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A CHRISTIAN HARRY POTTER
Publishing. [July 24, 2003]
[HollywoodInvestigator.com] Like a cohort of marauding orcs, the fantasy genre
has conquered popular culture. With the success of the Lord
of the Rings trilogy and the Harry
Potter series, the demand for fantastic adventures shows no sign of
abating. Yet, though sprung from Christian roots, fantasy today has
largely been co-opted by the postmodern, the neo-pagan, and the anti-Christian.
And for all its flaws, Harry Potter seems mild compared to the blatant
occult-inspired offerings which may be found on the same shelf at the local
C. A. Snyder is happy to buck that trend. Her new novel, Niamh
and the Hermit, is a wonderfully authentic revival of the classic fairy
tale complete with all the imaginative complexity of a Tolkien-esque subcreated
more, Emily is not shy about her Christian influences.
Fantasy is the
wonderful marriage of truth and storytelling, she opined in a recent interview. It is the splendor of God's creation, but through a glass darkly. Whereas much postmodern fiction despairs of the glass, fantasy looks to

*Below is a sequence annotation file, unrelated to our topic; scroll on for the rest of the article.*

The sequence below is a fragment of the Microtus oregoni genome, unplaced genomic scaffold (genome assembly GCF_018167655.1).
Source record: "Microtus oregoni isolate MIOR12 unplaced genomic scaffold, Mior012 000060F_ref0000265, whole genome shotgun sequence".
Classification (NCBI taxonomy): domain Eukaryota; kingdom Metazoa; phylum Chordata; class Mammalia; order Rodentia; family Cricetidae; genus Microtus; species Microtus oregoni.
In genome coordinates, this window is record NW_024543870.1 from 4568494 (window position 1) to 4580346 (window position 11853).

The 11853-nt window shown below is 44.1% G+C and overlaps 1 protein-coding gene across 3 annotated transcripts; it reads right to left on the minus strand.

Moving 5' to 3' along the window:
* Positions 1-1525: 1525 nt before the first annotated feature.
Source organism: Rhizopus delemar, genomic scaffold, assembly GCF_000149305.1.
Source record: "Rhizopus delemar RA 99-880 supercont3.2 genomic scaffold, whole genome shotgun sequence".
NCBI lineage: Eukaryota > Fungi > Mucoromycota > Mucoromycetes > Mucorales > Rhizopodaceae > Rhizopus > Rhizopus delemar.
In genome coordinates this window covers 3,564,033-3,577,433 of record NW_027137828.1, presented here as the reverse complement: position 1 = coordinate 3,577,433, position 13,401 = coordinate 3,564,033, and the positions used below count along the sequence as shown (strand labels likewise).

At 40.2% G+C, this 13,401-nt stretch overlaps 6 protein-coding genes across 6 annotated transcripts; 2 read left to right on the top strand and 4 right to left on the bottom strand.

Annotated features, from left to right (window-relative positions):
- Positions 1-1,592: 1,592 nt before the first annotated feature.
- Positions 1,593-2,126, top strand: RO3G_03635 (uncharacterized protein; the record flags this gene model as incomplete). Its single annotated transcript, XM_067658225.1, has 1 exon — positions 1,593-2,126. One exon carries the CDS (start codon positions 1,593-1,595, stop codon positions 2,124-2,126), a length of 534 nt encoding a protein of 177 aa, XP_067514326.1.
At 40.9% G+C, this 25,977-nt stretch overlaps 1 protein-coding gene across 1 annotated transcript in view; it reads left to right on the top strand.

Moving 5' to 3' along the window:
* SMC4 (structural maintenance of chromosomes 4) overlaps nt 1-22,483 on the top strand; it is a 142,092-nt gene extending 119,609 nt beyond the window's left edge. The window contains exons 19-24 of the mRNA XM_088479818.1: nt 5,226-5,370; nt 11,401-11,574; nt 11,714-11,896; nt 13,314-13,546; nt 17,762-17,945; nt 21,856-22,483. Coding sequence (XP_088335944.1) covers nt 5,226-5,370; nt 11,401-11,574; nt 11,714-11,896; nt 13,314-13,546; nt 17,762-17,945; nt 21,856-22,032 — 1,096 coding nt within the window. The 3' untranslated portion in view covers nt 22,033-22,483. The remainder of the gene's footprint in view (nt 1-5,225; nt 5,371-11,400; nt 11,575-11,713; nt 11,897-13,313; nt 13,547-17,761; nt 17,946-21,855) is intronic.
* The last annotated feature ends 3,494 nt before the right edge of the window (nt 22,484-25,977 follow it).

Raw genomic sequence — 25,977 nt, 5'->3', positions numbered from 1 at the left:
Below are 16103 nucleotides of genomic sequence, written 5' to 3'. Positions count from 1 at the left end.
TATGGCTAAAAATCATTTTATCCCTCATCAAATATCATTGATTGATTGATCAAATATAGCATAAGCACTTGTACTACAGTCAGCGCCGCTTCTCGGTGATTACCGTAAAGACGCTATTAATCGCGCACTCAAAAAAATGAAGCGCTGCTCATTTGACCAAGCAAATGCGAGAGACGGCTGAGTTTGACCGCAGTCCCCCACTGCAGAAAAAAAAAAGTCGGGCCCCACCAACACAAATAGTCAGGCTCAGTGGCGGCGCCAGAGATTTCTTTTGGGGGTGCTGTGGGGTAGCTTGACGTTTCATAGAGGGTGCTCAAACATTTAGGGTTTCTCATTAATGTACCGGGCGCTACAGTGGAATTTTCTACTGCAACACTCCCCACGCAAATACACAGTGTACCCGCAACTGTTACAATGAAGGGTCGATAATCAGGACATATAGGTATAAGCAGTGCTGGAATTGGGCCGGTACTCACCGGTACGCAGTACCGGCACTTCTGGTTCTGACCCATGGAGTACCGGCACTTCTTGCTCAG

the truth beyond and turns the darkness to a strange and lovely pattern. And indeed, Niamh
and the Hermit is a strange and lovely tale of beauty and deception,
valor and weakness, hope and fury.
Pearce of Ave Maria College, author of Tolkien:
Man and Myth, commented that Niamh
and the Hermit takes us through Celtic mist to a world of mystic wonder:
"Imagine Gandalf wandering in the footsteps of St. Patrick. Imagine
Middle Earth coloured in forty shades of Green."
In a pre-publication
review appearing on Catholic
Exchange, Kathryn Lively, author of Little
Flowers, called Niamh
and the Hermit:
"a rich narrative of various subplots
which intertwine to offer the reader a vivid look at author Snyder's gift
for world-building. The interworkings of fantasy and faith are seamed
nicely into the story. The influences of Eddings, Lewis, and other
writers of the genre are evident in Snyder's style, though Niamh is uniquely
her own -- an ambitious debut and highly recommended to fans of fanciful
Emily C. A.
Snyder is a graduate of Franciscan University of Steubenville. She
is a teacher in Marlborough, MA. Her short story, "Better Seen Than
Heard," has been published in Marion Zimmer Bradley's Sword
and Sorceress No. 19. Emily is creator of the Christian
Guide to Fantasy.
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